Living it large

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Design Miami/Basel creates a space for oversized works that add a new dimension to the fair

Maison Bulle Six Coques, was originally shown at the Salon des Arts Ménagers in France in 1956 by the urban architect and theorist Jean Benjamin Maneval

Design Miami/Basel’s inaugural Design At Large programme includes a presentation of six large-scale pieces. These works take centre stage, embracing the internal oculus of Hall 1 Süd, the building on the Messeplatz designed by the Swiss architects Herzog & de Meuron.

“Having a big, dramatic space was a real impetus, because it enables us to show something unexpected,” says Rodman Primack, the new executive director of Design Miami/Basel. “These days, many people get their art experience at a fair, rather than in a gallery or museum, and they will never have seen installations by some of these designers. This work brings energy and excitement to the fair and encourages a broader conversation about design.”

Design at Large “adds a new dimension by extending the fair’s parameters and opening the door to site-specific pieces”, says the programme’s curator, Dennis Freedman, who is the creative director of the department store Barneys in New York. “It’s very important to show work outside the traditional boundaries of a gallery’s booth, because it enables designers to explore conceptual ideas without the limitations of commercial concerns or scale. They can express what’s really going on in their heads. And it enables collectors to understand what’s at the core of their thinking.”

“I wanted someone with a creative eye to organise the initial programme,” Primack says. “Dennis is such an important figure in the US publishing, art, design and fashion worlds. As an incredible collector, he is very well versed in the ­language of collectible design. Other curators will bring ­different perspectives to future editions.”

Submissions from Design Miami/Basel’s exhibiting ­galleries generated more than 20 proposals, from which Freedman selected six designs. “The criterion was very simple—it’s about poetry,” he says. “For something to be truly worth collecting, it needs to go beyond the cerebral. Designs must be conceptually rich, with meaning and content on many levels. Much of the work I chose is about mutation, change, fluctuation and interaction. It’s concerned with how we live. This common thread wasn’t a conscious one, but it emerged as I responded to the pieces.”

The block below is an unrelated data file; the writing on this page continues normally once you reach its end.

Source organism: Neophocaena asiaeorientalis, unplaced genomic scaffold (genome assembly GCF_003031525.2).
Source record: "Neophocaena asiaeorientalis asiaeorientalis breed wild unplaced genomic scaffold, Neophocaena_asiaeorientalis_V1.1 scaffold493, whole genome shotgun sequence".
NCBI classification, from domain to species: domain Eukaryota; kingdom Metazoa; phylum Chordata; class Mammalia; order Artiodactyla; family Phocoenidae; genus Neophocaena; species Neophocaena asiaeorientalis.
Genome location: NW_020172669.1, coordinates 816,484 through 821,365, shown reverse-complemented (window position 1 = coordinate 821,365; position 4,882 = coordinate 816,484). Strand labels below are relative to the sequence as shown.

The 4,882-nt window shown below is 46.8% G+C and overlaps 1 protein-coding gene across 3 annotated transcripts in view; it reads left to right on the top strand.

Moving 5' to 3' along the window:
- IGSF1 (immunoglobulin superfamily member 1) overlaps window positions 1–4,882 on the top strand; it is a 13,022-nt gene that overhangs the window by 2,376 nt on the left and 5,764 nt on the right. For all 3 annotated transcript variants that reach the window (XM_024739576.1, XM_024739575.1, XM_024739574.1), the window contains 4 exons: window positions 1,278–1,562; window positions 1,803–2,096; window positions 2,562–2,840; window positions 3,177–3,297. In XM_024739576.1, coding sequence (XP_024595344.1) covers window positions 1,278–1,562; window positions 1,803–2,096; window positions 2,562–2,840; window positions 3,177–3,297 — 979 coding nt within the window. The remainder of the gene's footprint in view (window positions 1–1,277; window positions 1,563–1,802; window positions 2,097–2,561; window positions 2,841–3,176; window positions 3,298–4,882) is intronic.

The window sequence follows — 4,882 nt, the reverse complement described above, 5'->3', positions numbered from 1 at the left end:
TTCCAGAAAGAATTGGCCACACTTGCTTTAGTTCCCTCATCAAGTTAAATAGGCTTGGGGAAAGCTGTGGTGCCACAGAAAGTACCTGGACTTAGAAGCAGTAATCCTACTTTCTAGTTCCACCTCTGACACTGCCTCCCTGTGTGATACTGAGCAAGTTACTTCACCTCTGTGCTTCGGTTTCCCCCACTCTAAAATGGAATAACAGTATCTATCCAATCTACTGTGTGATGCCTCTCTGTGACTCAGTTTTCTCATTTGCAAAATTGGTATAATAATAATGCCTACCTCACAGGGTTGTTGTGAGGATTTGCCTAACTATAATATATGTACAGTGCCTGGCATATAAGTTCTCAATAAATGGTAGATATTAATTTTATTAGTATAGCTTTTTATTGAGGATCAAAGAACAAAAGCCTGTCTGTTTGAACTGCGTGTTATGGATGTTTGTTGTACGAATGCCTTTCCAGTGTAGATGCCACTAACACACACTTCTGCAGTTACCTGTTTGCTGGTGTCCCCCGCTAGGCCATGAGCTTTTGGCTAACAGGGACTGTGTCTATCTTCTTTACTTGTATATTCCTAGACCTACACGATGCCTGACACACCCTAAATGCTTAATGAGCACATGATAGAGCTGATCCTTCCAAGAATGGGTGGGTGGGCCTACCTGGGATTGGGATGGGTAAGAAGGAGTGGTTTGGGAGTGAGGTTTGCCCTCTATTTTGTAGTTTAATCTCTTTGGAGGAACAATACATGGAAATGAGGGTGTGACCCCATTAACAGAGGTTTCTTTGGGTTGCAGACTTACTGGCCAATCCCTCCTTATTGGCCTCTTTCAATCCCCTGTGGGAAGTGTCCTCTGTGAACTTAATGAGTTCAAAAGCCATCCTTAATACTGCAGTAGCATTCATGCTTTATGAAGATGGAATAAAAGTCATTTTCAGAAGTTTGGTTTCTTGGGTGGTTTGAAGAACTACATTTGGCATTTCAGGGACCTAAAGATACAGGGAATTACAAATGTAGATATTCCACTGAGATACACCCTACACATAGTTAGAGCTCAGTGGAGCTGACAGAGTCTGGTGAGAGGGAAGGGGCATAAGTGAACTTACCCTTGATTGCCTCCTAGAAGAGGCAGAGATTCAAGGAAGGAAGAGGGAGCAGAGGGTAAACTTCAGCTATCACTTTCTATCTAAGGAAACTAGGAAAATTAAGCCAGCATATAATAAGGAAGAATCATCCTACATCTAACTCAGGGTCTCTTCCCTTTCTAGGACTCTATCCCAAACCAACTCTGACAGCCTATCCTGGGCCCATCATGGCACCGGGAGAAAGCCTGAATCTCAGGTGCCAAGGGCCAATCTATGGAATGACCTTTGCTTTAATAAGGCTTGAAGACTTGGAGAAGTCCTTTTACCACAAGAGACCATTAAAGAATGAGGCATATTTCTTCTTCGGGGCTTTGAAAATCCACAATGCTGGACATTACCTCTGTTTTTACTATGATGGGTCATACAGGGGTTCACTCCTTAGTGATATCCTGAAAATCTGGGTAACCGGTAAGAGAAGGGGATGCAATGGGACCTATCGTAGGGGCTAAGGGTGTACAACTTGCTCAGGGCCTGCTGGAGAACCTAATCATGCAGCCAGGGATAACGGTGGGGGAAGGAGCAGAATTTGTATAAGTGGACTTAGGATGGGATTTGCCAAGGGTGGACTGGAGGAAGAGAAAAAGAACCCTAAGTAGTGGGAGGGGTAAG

The twin-pendulum Drawing Machine, 2011, by Eske Rex, presented by Galerie Maria Wettergren, is set in motion by hand. Made from wood, steel, concrete, paper and a ballpoint pen, it explores the relationship between time and movement. Dominic Harris’s Ice Angel, 2012, presented by Priveekollektie, is similarly kinetic. His imaginative digital design encourages visitors to become performers-cum-portrait subjects, with wing shapes unfurling from their shoulders as their arms move.

Visitors are also invited to participate in an installation by the US artist Sheila Hicks. Séance, 2014, presented by Demisch Danant, is an interactive colour “lab” that gives an insight into a fundamental aspect of Hicks’s design process through colour experimentation. Meanwhile, Chris Kabel’s organic Wood Ring bench, 2010, presented by Galerie Kreo, encourages people to engage with its circular form.

Anton Alvarez’s Thread Wrapping Architecture 290414, 2014, presented by Gallery Libby Sellers, highlights the designer’s working processes. The 3m-high arches and columns were ­created using Alvarez’s innovative thread-wrapping machine, which he uses to bind furniture components without screws or nails.

The only historical piece is Maison Bulle Six Coques, 1965, which was originally shown at the Salon des Arts Ménagers in France in 1956 by the urban architect and theorist Jean Benjamin Maneval. The work is presented here by Jousse Entreprise. Made entirely of reinforced polyester, Maneval’s “bubble house” remained a prototype until it was produced by Batiplastique for an “experimental” resort in the Pyrenées; around 30 were made. Jousse Entreprise bought 18 of the works and has restored some of them (the example on show here did not require restoration), and has around ten available for sale.

Will these large-scale designs sell? “My assumption is that there will be collectors interested in buying,” Freedman says. “There are pieces here I’d be interested in collecting. They have the potential to enlighten and change perceptions by showing things in a new way.”

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